The world’s airlines will collectively lose $9 billion in 2009 and future recovery will be slow as the economic crisis saps air travel and cargo demand, a key industry body warned on Monday.
The International Air Transport Association, which represents 230 airlines worldwide, said the revised loss estimate was nearly double the $4.7 billion it forecast in March, reflecting a “rapidly deteriorating revenue environment.”
Although there has been growing signs of a bottoming out of the recession, IATA said the industry was severely hit in the first quarter with 50 major airlines reporting losses of more than $3 billion. Weak consumer confident, high business inventories and rising oil prices pose headwinds for future recovery, it said.
Revenues are expected to decline by $80 billion or an unprecedented 15 percent from a year ago to $448 billion this year, and the weakness will persist into 2010, it said.
“There is no modern precedent for today’s economic meltdown. The ground has shifted. Our industry has been shaken. This is the most difficult situation that the industry has faced,” said IATA Chief Executive Giovanni Bisignani. The Geneva-based association also revised its estimated loss for last year to $10.4 billion from $8.5 billion previously.
It said passenger traffic for 2009 is expected to contract by 8 percent from a year ago to 2.06 billion travelers. Cargo demand will decline by 17 percent.
The association expects the industry fuel bill to shrink by $59 billion, or 36 percent, to $106 billion this year, accounting for 23 percent of operating costs with an average oil price of $56 a barrel. But crude oil prices have rallied in recent weeks, breaching the $70 a barrel level on Friday on hopes of economic recovery.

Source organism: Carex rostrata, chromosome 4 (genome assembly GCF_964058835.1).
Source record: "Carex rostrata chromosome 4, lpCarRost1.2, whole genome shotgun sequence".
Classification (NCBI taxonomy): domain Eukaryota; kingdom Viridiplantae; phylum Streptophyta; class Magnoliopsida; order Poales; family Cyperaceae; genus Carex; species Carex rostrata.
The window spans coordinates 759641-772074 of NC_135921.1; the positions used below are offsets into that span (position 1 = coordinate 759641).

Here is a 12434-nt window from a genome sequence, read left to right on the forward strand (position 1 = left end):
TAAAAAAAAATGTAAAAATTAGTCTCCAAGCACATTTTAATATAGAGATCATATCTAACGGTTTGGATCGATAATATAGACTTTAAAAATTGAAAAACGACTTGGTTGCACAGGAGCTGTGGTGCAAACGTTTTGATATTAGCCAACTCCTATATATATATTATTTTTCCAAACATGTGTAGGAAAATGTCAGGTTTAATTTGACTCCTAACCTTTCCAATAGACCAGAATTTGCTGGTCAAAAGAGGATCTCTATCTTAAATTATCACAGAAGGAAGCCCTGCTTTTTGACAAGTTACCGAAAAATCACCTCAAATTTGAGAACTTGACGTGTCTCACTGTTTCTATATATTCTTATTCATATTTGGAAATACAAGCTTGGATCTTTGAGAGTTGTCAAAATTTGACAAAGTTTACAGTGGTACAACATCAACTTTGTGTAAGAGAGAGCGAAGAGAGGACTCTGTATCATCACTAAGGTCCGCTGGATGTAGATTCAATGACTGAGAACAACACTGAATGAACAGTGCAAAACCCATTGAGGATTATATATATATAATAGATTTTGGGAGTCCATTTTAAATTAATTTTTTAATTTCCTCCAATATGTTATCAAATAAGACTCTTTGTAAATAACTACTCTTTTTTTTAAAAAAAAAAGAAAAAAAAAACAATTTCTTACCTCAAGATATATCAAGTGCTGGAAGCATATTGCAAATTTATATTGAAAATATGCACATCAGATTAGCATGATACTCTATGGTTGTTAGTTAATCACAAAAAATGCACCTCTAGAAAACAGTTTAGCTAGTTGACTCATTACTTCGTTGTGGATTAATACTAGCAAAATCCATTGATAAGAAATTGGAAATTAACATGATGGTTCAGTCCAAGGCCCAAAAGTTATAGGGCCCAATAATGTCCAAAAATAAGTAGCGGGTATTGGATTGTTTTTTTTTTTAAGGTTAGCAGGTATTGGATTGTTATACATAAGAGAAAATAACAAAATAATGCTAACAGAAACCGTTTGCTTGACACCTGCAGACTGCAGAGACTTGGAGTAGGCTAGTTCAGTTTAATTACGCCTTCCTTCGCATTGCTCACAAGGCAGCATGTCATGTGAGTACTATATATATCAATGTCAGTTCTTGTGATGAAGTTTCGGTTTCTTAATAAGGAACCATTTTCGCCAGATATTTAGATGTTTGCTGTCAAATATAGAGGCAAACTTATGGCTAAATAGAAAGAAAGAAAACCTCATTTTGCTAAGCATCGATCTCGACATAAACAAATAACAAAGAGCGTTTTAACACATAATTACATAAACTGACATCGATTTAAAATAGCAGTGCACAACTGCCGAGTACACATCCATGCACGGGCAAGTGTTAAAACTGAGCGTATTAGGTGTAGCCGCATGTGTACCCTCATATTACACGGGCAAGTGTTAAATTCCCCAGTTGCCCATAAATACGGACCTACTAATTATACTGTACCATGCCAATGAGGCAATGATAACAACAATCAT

Bisignani urged governments to avoid protectionist policies and reiterated his call for more liberalization such as the lifting of restrictions on routes and cooperation between airlines to bolster the global airline industry.
“It would be a cheap and effective stimulus...liberalizing key routes today would create 24 million jobs and $490 billion in economic activity,” he said.
Over the next three years, he said about 4,000 aircraft are scheduled to be delivered. This year alone, airlines are expected to spend about $25 billion to take delivery of more than 800 Western-built jets, draining cash for a second straight year.
“Aircraft ordered in good times are being delivered in recession,” Bisignani said. “Finding customers to fill them profitably will be a challenge.”
IATA said carriers in all regions were expected to report losses, with Asia-Pacific to be the hardest hit amid a sharp slowdown in its three key markets Japan, China and India. The region’s carriers are expected to post losses of $3.3 billion, worse than the previous forecast of $1.7 billion but better than the $3.9 billion losses last year.
North American carriers are expected to lose $1 billion, far better than its $5.1 billion losses in 2008, thanks to early capacity cuts and limited hedging by US carriers.
Despite strong traffic, Middle East carriers will see losses deepen to $1.5 billion as the region’s intercontinental hubs are vulnerable to recessionary impacts in Europe and Asia.
A collapse for demand in premium services in all major markets will see European airlines lose $1.8 billion. Latin American carriers are expected to lose $900 million and African airlines $500 million.